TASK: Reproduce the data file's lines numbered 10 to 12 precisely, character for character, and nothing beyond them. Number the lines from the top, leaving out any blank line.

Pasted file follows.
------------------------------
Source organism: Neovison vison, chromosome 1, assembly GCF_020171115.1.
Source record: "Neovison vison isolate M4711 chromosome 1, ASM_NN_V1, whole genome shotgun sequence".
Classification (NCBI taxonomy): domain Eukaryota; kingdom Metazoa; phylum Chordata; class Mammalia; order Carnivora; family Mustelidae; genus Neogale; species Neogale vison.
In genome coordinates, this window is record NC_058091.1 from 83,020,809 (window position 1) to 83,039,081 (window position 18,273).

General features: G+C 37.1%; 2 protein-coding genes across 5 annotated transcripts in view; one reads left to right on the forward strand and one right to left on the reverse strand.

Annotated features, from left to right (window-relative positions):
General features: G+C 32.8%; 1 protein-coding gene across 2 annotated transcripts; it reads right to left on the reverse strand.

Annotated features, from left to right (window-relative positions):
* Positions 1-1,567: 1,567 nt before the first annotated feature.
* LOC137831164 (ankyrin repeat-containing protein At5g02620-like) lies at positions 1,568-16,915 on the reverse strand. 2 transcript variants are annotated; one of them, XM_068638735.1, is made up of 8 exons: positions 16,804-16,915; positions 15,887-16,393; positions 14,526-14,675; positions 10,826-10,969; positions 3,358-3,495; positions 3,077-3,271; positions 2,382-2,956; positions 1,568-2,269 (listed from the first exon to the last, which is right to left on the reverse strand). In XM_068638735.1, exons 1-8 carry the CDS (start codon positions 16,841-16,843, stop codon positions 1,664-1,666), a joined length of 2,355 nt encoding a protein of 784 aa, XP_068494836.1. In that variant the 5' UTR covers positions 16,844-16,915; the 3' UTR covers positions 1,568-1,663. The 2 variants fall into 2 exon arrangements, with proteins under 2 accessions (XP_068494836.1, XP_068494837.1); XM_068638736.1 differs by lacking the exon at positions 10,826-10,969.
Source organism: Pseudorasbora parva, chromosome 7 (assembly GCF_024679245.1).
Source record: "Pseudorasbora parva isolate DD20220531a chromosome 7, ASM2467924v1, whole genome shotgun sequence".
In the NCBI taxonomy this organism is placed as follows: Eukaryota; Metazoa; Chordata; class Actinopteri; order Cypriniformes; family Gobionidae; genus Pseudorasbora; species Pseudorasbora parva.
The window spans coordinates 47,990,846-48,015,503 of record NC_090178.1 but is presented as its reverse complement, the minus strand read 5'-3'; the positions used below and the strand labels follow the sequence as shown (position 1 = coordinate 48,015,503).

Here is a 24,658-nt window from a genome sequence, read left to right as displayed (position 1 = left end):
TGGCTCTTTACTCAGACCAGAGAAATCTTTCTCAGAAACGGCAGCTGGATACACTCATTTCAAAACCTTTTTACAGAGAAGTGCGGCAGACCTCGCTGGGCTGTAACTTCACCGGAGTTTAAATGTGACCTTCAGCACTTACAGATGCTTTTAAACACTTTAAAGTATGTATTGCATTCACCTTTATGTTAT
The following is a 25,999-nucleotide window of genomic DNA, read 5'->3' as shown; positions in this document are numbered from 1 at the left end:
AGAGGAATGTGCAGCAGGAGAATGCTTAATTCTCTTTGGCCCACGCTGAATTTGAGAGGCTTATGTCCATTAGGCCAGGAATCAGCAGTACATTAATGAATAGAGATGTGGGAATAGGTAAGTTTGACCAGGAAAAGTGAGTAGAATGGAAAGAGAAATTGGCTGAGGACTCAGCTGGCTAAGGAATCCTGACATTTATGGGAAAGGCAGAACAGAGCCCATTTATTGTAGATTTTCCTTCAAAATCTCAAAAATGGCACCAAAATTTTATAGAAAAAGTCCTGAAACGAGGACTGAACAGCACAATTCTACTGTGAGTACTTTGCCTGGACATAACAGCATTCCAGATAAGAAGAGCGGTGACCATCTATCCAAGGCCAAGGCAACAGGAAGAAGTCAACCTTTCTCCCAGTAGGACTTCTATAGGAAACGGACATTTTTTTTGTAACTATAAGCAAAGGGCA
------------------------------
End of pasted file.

* LOC137831164 (ankyrin repeat-containing protein At5g02620-like) lies at positions 1,568-16,915 on the reverse strand. 2 transcript variants are annotated; one of them, XM_068638735.1, is made up of 8 exons: positions 16,804-16,915; positions 15,887-16,393; positions 14,526-14,675; positions 10,826-10,969; positions 3,358-3,495; positions 3,077-3,271; positions 2,382-2,956; positions 1,568-2,269 (listed from the first exon to the last, which is right to left on the reverse strand). In XM_068638735.1, exons 1-8 carry the CDS (start codon positions 16,841-16,843, stop codon positions 1,664-1,666), a joined length of 2,355 nt encoding a protein of 784 aa, XP_068494836.1. In that variant the 5' UTR covers positions 16,844-16,915; the 3' UTR covers positions 1,568-1,663. The 2 variants fall into 2 exon arrangements, with proteins under 2 accessions (XP_068494836.1, XP_068494837.1); XM_068638736.1 differs by lacking the exon at positions 10,826-10,969.
Source organism: Pseudorasbora parva, chromosome 7 (assembly GCF_024679245.1).
Source record: "Pseudorasbora parva isolate DD20220531a chromosome 7, ASM2467924v1, whole genome shotgun sequence".